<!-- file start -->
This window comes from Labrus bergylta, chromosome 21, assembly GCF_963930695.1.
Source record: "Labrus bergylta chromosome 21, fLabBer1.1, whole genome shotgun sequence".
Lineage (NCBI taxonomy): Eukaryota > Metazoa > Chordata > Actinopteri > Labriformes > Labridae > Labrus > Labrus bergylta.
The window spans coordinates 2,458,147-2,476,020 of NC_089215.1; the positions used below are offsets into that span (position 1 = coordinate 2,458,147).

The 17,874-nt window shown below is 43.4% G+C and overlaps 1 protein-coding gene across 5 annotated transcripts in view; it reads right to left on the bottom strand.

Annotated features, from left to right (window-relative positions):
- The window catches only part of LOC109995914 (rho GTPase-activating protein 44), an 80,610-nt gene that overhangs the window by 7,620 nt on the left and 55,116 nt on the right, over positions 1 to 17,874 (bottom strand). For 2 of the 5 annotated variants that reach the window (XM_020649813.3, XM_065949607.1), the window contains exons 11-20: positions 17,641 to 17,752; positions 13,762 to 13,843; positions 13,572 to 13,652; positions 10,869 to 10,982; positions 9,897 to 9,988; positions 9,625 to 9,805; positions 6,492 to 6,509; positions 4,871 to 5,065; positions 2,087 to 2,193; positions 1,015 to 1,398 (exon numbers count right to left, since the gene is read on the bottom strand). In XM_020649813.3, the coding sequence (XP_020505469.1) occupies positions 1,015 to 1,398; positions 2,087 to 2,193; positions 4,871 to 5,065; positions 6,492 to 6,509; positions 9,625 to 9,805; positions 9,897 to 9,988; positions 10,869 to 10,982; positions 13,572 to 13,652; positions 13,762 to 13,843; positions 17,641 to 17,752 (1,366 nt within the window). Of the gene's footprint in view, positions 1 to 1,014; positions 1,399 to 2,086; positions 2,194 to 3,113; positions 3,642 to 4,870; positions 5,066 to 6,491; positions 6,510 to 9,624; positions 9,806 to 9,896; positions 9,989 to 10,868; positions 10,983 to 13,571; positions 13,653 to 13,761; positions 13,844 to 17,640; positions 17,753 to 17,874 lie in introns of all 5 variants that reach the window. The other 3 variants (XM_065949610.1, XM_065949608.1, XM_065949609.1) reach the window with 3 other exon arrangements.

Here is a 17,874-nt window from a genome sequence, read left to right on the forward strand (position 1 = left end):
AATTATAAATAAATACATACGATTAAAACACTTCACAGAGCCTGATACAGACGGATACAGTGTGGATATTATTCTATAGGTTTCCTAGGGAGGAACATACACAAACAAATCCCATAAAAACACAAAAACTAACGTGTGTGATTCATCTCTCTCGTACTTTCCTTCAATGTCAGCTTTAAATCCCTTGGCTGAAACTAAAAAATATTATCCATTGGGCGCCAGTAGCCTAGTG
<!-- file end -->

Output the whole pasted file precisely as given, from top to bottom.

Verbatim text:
This window comes from Labrus bergylta, chromosome 21, assembly GCF_963930695.1.
Source record: "Labrus bergylta chromosome 21, fLabBer1.1, whole genome shotgun sequence".
Lineage (NCBI taxonomy): Eukaryota > Metazoa > Chordata > Actinopteri > Labriformes > Labridae > Labrus > Labrus bergylta.
The window spans coordinates 2,458,147-2,476,020 of NC_089215.1; the positions used below are offsets into that span (position 1 = coordinate 2,458,147).

The 17,874-nt window shown below is 43.4% G+C and overlaps 1 protein-coding gene across 5 annotated transcripts in view; it reads right to left on the bottom strand.

Annotated features, from left to right (window-relative positions):
- The window catches only part of LOC109995914 (rho GTPase-activating protein 44), an 80,610-nt gene that overhangs the window by 7,620 nt on the left and 55,116 nt on the right, over positions 1 to 17,874 (bottom strand). For 2 of the 5 annotated variants that reach the window (XM_020649813.3, XM_065949607.1), the window contains exons 11-20: positions 17,641 to 17,752; positions 13,762 to 13,843; positions 13,572 to 13,652; positions 10,869 to 10,982; positions 9,897 to 9,988; positions 9,625 to 9,805; positions 6,492 to 6,509; positions 4,871 to 5,065; positions 2,087 to 2,193; positions 1,015 to 1,398 (exon numbers count right to left, since the gene is read on the bottom strand). In XM_020649813.3, the coding sequence (XP_020505469.1) occupies positions 1,015 to 1,398; positions 2,087 to 2,193; positions 4,871 to 5,065; positions 6,492 to 6,509; positions 9,625 to 9,805; positions 9,897 to 9,988; positions 10,869 to 10,982; positions 13,572 to 13,652; positions 13,762 to 13,843; positions 17,641 to 17,752 (1,366 nt within the window). Of the gene's footprint in view, positions 1 to 1,014; positions 1,399 to 2,086; positions 2,194 to 3,113; positions 3,642 to 4,870; positions 5,066 to 6,491; positions 6,510 to 9,624; positions 9,806 to 9,896; positions 9,989 to 10,868; positions 10,983 to 13,571; positions 13,653 to 13,761; positions 13,844 to 17,640; positions 17,753 to 17,874 lie in introns of all 5 variants that reach the window. The other 3 variants (XM_065949610.1, XM_065949608.1, XM_065949609.1) reach the window with 3 other exon arrangements.

Here is a 17,874-nt window from a genome sequence, read left to right on the forward strand (position 1 = left end):
AATTATAAATAAATACATACGATTAAAACACTTCACAGAGCCTGATACAGACGGATACAGTGTGGATATTATTCTATAGGTTTCCTAGGGAGGAACATACACAAACAAATCCCATAAAAACACAAAAACTAACGTGTGTGATTCATCTCTCTCGTACTTTCCTTCAATGTCAGCTTTAAATCCCTTGGCTGAAACTAAAAAATATTATCCATTGGGCGCCAGTAGCCTAGTG